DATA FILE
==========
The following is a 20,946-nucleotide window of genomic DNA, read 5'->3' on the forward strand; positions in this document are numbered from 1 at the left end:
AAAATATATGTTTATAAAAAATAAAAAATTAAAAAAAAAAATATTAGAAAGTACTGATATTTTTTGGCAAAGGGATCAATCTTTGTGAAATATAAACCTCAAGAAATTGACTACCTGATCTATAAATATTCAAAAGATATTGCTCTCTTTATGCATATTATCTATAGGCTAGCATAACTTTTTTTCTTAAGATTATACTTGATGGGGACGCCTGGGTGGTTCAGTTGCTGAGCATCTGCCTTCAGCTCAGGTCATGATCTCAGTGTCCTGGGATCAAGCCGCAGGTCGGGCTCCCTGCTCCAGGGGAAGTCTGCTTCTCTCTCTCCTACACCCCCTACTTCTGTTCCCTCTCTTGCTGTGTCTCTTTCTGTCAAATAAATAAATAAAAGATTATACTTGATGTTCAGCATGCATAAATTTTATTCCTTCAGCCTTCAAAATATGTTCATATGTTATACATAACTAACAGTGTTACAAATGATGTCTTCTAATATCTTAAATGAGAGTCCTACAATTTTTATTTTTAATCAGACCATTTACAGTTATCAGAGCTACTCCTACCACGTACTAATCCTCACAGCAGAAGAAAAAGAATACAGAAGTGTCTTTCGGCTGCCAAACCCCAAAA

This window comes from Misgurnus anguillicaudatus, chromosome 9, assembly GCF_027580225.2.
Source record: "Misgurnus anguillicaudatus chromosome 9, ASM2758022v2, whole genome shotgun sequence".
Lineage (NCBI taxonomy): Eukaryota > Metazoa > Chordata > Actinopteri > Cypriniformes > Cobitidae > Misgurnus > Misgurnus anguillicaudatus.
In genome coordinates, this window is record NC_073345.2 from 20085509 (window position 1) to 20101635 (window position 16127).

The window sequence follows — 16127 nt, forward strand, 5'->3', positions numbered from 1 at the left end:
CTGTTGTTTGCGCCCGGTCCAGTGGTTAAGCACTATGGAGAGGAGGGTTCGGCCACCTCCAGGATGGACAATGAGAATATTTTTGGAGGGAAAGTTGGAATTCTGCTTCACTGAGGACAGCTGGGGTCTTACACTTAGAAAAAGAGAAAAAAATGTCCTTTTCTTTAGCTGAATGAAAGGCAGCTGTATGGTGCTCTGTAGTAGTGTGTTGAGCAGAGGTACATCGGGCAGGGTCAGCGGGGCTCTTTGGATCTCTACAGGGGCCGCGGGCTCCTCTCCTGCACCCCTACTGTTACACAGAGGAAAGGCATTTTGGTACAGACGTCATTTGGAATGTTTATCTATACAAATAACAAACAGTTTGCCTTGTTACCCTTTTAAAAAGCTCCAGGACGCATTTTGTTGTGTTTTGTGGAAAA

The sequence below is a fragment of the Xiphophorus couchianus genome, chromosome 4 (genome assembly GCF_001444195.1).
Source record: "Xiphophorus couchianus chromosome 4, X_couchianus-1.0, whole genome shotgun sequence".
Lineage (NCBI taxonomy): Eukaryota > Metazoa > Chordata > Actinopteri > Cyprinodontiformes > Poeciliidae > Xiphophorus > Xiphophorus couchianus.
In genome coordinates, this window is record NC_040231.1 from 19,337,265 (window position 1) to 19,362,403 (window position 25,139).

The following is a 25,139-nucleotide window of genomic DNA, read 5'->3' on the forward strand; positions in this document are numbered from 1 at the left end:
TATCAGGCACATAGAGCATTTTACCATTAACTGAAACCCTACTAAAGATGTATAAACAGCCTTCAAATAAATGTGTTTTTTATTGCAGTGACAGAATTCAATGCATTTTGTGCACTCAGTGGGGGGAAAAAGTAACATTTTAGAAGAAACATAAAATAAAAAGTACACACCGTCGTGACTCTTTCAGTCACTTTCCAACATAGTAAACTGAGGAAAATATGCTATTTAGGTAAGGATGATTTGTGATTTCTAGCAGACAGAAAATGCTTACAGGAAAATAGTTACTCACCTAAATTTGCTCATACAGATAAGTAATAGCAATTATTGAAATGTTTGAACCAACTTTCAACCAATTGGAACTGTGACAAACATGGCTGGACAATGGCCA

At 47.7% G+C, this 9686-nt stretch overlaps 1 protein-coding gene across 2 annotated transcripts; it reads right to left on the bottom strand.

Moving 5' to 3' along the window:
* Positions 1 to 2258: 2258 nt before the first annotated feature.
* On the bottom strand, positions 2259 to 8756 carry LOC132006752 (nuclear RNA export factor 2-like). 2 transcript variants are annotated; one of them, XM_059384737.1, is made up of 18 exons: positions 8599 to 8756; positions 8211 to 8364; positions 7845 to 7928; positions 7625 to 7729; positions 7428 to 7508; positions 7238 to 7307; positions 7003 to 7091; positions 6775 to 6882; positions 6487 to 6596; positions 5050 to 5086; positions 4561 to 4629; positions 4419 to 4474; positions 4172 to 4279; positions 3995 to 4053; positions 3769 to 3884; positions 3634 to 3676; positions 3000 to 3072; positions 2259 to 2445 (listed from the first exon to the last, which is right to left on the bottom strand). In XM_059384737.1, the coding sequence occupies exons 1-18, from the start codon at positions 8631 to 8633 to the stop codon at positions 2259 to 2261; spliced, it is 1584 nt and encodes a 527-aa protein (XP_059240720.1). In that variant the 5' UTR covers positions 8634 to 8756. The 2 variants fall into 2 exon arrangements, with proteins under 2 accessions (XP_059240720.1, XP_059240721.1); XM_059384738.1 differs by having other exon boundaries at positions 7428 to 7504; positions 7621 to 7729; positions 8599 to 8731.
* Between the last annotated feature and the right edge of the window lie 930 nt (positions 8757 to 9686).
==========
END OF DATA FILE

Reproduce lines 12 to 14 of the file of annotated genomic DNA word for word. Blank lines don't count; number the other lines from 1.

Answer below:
In genome coordinates, this window is record NC_040231.1 from 19,337,265 (window position 1) to 19,362,403 (window position 25,139).

The following is a 25,139-nucleotide window of genomic DNA, read 5'->3' on the forward strand; positions in this document are numbered from 1 at the left end:
TATCAGGCACATAGAGCATTTTACCATTAACTGAAACCCTACTAAAGATGTATAAACAGCCTTCAAATAAATGTGTTTTTTATTGCAGTGACAGAATTCAATGCATTTTGTGCACTCAGTGGGGGGAAAAAGTAACATTTTAGAAGAAACATAAAATAAAAAGTACACACCGTCGTGACTCTTTCAGTCACTTTCCAACATAGTAAACTGAGGAAAATATGCTATTTAGGTAAGGATGATTTGTGATTTCTAGCAGACAGAAAATGCTTACAGGAAAATAGTTACTCACCTAAATTTGCTCATACAGATAAGTAATAGCAATTATTGAAATGTTTGAACCAACTTTCAACCAATTGGAACTGTGACAAACATGGCTGGACAATGGCCA